Help your teams understand how patient engagement will actually decrease the amount of monotonous or zero-value-added tasks staff face daily. This will let them focus more of their time and energy on more important work or time at the patient bedside. Technology can put action back in the hands of patients, letting caregivers and staff focus on tasks of higher priority for the organization.

There may also be concerns that patient messaging will take up clinical time. But studies have shown secure messaging actually improves workflow for clinicians. A 2013 report from the Ponemon Institute found the average clinician wasted more than 45 minutes per day due to outdated communication technology. The inefficiency of pagers and email and lack of texting capabilities were top reasons cited for this wasted time. Deficiencies in communication also slow down patient discharge, which can exceed 100 minutes on average.

When a hospital has achieved a culture that supports patient engagement, staff, physicians, nurses and other care team members encourage patients to use the portal. Here are a few tips for how best to do so, depending on patients' preferences.

·    Promote the portal to existing patients and with new patients as they come on board. Make the benefits of using the portal clear, and provide incentives for patients to use it.
·    Ask providers to talk with patients about how the portal can improve their experience.
·    If necessary, walk patients through registering for the portal, and show them how to do tasks they do regularly.
·    When someone calls to do a task that they could do on the portal, walk them through it using the patient portal and encourage them to try it next time.
·    Try to understand and address any hesitancy or concerns with using the portal.
·    Rely on the patient portal for as much of your communication to patients as you can. The more you use it, the more they will too.
·    Accept that some patients will not use the portal. Make sure it is consistently an option so they have opportunities to change their mind.

Third step: Measure success and prepare for change
Use your patient engagement vision to set achievable targets and ways to measure progress. Patient portal adoption and patient satisfaction rates are two other basic, yet incredibly important, measures for hospitals and health systems to track and monitor on an ongoing basis. Depending on your vision, your practice may also want to track metrics such as patients' understanding of how an intervention will help with health goals, how patients are using technology to progress toward health goals and any changes in confidence in managing their own health.  

At the very least, leaders should consider monitoring how many patients have signed up to use the patient portal, how many email addresses have been collected, or how often patients connect with providers and staff through the portal. To encourage continued success, establish a rewards or recognition system to celebrate providers and staff when goals are reached.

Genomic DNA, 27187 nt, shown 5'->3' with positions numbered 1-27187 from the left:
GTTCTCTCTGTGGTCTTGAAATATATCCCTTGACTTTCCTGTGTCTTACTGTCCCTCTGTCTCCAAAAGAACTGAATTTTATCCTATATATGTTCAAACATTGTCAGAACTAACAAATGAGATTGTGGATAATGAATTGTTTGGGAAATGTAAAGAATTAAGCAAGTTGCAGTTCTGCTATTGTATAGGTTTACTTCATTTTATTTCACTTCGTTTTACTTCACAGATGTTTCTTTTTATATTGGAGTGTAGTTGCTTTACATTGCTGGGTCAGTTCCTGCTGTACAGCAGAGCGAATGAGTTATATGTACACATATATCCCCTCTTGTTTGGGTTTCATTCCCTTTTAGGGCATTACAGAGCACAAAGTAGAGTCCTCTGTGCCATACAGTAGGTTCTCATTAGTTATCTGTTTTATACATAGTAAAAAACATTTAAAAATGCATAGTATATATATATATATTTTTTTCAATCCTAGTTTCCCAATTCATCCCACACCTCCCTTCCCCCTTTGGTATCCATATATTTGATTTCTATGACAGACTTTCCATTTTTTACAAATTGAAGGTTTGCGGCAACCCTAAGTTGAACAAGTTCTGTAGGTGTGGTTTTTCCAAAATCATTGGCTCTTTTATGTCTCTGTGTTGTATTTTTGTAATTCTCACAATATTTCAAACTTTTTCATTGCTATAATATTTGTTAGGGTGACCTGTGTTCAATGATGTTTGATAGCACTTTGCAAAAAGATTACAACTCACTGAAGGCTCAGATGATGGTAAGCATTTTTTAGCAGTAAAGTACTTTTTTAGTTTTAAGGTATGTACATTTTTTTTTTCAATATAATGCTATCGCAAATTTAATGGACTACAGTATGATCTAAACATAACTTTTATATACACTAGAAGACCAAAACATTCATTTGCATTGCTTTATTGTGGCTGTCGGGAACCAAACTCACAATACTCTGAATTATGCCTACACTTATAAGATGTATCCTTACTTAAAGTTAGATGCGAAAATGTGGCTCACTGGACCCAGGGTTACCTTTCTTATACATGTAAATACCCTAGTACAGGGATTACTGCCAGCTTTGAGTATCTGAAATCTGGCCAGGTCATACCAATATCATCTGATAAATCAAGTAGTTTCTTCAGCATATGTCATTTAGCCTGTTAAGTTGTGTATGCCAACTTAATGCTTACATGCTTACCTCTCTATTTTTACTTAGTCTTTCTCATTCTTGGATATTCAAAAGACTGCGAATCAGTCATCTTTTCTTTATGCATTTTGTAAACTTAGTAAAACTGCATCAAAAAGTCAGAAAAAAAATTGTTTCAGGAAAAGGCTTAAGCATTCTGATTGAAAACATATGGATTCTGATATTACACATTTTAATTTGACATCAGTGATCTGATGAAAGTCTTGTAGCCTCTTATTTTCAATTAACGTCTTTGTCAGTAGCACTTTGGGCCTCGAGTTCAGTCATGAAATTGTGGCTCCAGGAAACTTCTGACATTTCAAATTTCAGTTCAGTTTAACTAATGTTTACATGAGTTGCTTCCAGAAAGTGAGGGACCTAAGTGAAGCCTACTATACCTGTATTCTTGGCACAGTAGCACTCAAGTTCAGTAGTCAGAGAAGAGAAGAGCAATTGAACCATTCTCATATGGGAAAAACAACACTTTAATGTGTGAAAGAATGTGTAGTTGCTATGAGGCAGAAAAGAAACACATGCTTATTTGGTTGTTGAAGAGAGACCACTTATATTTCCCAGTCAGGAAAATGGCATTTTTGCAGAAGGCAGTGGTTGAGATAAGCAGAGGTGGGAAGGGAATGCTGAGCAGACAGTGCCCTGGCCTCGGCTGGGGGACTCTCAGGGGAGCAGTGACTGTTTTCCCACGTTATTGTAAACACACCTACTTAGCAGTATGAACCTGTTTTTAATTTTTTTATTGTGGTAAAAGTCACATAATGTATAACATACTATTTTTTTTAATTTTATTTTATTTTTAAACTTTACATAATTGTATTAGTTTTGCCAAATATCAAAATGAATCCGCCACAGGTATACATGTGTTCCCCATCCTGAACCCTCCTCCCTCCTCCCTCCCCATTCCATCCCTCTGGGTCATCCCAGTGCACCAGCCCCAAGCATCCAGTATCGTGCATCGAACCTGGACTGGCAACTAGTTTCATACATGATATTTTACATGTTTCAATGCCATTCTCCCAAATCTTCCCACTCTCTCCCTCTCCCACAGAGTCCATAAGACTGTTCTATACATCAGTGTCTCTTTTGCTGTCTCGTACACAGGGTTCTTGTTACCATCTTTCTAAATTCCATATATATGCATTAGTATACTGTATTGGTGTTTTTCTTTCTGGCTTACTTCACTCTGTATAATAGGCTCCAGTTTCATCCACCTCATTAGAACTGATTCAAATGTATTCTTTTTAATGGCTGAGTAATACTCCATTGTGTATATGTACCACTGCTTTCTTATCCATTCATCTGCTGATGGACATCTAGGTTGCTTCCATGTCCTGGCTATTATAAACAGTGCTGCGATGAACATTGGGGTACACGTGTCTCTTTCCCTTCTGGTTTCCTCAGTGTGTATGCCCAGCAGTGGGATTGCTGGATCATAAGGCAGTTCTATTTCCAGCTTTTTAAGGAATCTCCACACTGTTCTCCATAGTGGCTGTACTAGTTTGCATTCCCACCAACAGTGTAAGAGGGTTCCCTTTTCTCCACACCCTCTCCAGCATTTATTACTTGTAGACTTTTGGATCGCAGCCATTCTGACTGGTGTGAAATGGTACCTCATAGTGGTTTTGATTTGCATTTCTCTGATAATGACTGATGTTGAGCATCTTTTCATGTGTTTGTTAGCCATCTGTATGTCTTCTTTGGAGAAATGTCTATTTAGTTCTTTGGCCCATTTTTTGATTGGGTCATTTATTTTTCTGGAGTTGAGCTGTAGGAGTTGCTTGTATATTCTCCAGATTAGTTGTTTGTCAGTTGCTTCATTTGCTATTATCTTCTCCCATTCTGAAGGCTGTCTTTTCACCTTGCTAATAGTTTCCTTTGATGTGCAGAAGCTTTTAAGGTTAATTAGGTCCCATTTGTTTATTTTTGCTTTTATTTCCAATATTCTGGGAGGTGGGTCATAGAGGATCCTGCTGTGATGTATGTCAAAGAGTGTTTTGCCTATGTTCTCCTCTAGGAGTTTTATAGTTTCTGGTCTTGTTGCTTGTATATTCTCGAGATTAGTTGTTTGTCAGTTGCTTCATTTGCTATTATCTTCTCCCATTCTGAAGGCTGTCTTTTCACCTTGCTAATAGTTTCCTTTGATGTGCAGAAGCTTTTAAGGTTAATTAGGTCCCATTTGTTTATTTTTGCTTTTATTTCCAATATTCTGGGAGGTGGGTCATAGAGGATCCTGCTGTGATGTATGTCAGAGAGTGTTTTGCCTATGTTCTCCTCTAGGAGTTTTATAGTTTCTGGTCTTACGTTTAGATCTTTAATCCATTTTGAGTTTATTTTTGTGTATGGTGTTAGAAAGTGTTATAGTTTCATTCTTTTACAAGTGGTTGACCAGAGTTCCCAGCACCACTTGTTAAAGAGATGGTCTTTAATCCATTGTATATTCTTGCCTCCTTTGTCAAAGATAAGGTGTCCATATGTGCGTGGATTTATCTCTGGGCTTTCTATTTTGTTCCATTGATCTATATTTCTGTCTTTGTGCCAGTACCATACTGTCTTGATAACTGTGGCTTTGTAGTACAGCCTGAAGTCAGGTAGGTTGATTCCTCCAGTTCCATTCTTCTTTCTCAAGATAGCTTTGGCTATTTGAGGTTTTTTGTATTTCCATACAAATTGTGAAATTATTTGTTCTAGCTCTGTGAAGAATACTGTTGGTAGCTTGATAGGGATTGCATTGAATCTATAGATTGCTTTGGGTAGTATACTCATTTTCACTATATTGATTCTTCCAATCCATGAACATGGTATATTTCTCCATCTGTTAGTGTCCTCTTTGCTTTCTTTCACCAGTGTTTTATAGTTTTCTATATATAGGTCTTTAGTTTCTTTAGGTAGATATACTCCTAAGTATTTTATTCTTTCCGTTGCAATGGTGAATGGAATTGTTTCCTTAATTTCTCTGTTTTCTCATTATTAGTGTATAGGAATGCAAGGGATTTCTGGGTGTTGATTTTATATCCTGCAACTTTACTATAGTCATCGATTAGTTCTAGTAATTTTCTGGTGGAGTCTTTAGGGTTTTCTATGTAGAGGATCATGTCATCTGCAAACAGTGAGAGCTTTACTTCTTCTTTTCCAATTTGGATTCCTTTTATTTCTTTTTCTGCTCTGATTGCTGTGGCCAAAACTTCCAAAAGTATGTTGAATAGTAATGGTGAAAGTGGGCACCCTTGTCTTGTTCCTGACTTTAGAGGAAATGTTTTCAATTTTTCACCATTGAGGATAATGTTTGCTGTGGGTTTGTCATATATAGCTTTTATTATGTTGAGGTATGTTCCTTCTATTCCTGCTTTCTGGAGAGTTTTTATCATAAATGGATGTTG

It may take time to see outcomes in patient engagement. Patients who have adopted the patient portal may not have another interaction with the office for some time after they sign up. You will probably first see a time savings from reporting lab results on the patient portal and answering messages instead of patient calls. Check in with everyone in the practice to review the adoption results and talk through what processes from your original plan are working and which are not. Ask for suggestions on how to improve the processes, and then integrate into your plan any new procedures that might be effective as well as adjusting any that are not working.

Finally, make sure the patient engagement strategy and technology solutions are flexible enough to accommodate inevitable change and practical for maintenance across an integrated system. Cloud-based solutions can roll out changes and updates to everyone on the network simultaneously. Consider working with vendors that prioritize service, innovation, connectivity and partnerships, so the hospital benefits from both cutting-edge tools and long-term expertise in patient engagement solutions.

Patient engagement is a continuous process of collaboration between patients and providers that is essential to achieving the triple aim of healthcare. This is an opportunity for healthcare to catch up to consumers who are already accustomed to interacting with technology in a variety of ways while also strengthening the relationship between the patient and the care team. Hospital leaders must define their vision for engagement, build a culture that supports engagement, fuse technology tools and support systems into that culture, then measure success and prepare for adaptation. Rather than seeing this as an extra step, hospitals and health systems must view patient engagement as the new normal.